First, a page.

Illustration by Abigail Pickens
The 2020 presidential election between President Donald Trump and former Vice President Joseph Biden broke quite a few records in terms of U.S. voting outcomes. Biden won the most votes in presidential history, becoming the first presidential candidate to win over 81 million votes, surpassing Trump’s own historic vote gain in 2016. 2020 saw the highest voter turnout since 1918. Despite the voting challenges caused by the COVID-19 pandemic, voters turned up to the polls and participated in mail-in voting, despite Trump’s efforts to discredit mail-in ballots.
While mail-in voting has been used in presidential elections in the past, it almost doubled this year because of safety concerns due to the pandemic. While the results of the election were stalled for four days, partly due to some states not being prepared for the large amounts of mail-in voting, it was necessary to count the mail-in ballots. Trump called for election votes to stop being counted, despite the in-person and mail-in votes that were still coming in. Trump supporters began protesting the continuation of vote counting and gathered outside of different polling places across the country. Ironically, Trump supporters in Detroit, Michigan, chanted to “stop the vote” outside of a polling place, because Trump was previously winning the battleground state until Biden surpassed him. However, Trump supporters in Maricopa County, Arizona, gathered to chant “count the vote,” because they believed valid Trump votes were not being counted. Biden eventually won Arizona.
“It’s both funny and sad,” says Tyler Gardner, a member of College Democrats at Kent State. “There is so much incompetence that you know it won’t work, but it’s also scary that so many people are willing to throw away democracy and install a president that didn’t win.”
Trump claimed that there were large amounts of election fraud during the presidential election, despite there being no evidence to support his claims. State and federal judges dismissed more than 50 lawsuits that challenged the results of the election.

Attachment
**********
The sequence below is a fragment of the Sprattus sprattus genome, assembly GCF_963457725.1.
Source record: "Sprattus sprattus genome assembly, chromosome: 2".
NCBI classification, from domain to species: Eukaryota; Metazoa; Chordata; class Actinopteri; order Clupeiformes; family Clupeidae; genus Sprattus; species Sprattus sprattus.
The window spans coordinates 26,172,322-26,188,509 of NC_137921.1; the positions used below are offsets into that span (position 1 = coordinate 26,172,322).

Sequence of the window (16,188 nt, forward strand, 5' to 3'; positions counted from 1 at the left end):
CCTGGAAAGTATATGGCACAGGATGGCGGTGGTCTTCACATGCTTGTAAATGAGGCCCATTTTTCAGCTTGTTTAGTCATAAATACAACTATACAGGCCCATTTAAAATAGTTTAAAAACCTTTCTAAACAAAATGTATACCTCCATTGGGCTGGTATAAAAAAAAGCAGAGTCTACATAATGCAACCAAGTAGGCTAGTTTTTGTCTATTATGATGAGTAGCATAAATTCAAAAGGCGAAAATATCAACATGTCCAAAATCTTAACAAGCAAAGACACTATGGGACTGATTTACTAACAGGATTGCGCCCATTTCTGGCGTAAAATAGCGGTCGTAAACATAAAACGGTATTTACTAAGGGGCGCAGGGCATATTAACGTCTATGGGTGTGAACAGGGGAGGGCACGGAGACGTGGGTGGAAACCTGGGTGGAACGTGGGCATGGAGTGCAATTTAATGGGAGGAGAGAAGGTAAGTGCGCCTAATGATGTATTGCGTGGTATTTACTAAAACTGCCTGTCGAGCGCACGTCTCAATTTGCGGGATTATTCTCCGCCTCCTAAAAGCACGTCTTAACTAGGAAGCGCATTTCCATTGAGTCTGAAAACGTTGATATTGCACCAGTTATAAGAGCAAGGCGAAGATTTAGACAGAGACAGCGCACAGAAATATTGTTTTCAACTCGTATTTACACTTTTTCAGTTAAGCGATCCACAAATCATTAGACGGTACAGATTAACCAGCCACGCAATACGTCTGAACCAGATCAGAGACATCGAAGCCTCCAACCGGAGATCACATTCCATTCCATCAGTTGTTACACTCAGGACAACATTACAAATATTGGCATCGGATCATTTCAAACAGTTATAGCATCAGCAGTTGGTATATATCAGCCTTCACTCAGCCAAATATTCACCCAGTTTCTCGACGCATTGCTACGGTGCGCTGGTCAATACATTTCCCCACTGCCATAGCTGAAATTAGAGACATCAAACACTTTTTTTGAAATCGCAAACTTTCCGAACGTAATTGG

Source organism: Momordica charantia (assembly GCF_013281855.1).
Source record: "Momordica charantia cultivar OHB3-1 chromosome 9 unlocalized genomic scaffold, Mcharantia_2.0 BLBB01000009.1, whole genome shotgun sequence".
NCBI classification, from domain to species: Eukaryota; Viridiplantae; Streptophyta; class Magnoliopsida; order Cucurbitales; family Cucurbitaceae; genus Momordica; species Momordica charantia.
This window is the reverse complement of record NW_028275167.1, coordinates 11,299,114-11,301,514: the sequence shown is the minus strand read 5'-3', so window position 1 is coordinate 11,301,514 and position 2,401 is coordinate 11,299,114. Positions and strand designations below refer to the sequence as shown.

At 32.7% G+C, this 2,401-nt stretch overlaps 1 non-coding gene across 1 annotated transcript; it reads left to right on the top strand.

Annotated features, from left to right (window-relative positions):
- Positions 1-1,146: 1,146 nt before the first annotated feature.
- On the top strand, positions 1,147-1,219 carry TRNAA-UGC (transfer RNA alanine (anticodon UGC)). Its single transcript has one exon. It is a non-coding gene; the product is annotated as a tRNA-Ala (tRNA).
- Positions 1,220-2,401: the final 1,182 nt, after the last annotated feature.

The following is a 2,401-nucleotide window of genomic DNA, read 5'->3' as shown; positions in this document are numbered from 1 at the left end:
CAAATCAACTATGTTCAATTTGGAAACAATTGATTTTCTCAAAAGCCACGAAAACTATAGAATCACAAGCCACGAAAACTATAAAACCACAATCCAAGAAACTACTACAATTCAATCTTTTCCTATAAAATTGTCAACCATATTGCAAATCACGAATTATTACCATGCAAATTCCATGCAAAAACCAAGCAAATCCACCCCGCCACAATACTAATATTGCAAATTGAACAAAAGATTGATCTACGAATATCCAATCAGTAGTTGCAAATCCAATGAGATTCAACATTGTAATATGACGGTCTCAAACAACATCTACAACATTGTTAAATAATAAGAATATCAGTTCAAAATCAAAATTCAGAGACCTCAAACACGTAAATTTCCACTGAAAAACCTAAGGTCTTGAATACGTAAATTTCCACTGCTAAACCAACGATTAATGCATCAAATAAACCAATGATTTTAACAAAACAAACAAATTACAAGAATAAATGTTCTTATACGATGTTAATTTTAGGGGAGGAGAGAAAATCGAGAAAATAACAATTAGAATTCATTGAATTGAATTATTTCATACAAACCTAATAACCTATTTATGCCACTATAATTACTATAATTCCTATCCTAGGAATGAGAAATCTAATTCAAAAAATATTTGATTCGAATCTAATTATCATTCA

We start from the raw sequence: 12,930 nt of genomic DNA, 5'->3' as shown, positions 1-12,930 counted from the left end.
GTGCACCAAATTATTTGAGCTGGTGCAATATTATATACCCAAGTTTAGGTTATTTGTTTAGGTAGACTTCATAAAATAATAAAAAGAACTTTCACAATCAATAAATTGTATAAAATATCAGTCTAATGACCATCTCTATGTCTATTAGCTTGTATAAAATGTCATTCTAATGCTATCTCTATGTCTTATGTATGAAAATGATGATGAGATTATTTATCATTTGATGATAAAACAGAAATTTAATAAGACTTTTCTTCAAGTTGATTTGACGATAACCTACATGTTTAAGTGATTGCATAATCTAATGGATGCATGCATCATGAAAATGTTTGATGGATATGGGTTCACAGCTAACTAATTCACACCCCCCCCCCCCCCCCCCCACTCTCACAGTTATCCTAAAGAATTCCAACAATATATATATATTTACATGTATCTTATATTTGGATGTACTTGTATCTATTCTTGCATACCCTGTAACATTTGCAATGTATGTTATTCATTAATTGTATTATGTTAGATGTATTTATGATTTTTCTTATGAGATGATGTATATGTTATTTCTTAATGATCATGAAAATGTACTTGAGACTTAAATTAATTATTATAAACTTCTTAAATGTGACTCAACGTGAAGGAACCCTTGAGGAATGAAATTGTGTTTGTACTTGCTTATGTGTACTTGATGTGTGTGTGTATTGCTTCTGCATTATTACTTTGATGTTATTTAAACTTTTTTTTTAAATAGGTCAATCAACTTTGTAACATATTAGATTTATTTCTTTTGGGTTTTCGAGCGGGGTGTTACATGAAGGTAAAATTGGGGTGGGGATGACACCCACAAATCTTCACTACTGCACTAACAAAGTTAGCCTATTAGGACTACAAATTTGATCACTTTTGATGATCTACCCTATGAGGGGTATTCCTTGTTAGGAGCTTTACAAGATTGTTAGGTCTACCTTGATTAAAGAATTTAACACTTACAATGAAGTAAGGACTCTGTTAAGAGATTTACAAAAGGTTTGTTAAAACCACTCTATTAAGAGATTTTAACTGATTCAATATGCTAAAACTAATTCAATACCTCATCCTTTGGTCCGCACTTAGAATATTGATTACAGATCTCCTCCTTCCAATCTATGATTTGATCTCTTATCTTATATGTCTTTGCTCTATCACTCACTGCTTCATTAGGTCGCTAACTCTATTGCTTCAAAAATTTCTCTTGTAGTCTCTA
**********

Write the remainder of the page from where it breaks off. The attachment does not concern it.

“Personally, I think it was just conspiratorial,” says Bryce Schlenker co-chair of Students for a Democratic Society at Kent State. “It was meant for people who might not be as in tune or who might already question the legitimacy of our political process to become even more skeptical.”
Biden’s victory was confirmed on November 7 after winning 306 electoral votes to Trump’s 232, certifying him as the 46th president. Immediately after the election, Trump began pushing the narrative that the election was fraudulent and was stolen from him. For months after the election, Trump and his supporters alluded that January 6, the day the Electoral College would certify the election results in Congress, was going to reveal that Trump actually won the election. Thousands of Trump supporters gathered in Washington D.C. on January 6 to show their support for the president.
Trump addressed his supporters on the Ellipse of the White House lawn in D.C., and throughout his speech, he said he won the election and that his supporter’s voices were silenced because of election fraud. He also said that the wrong person being elected was going to ruin the country. Trump then focused on Congress and how it was their responsibility to overturn the election. He urged his supporters to march down Pennsylvania Avenue to the Capitol. After Trump’s supporters marched to the Capitol, they forced their way into the Capitol from all sides. As rioters entered the building, members of Congress hid in locked rooms throughout the Capitol.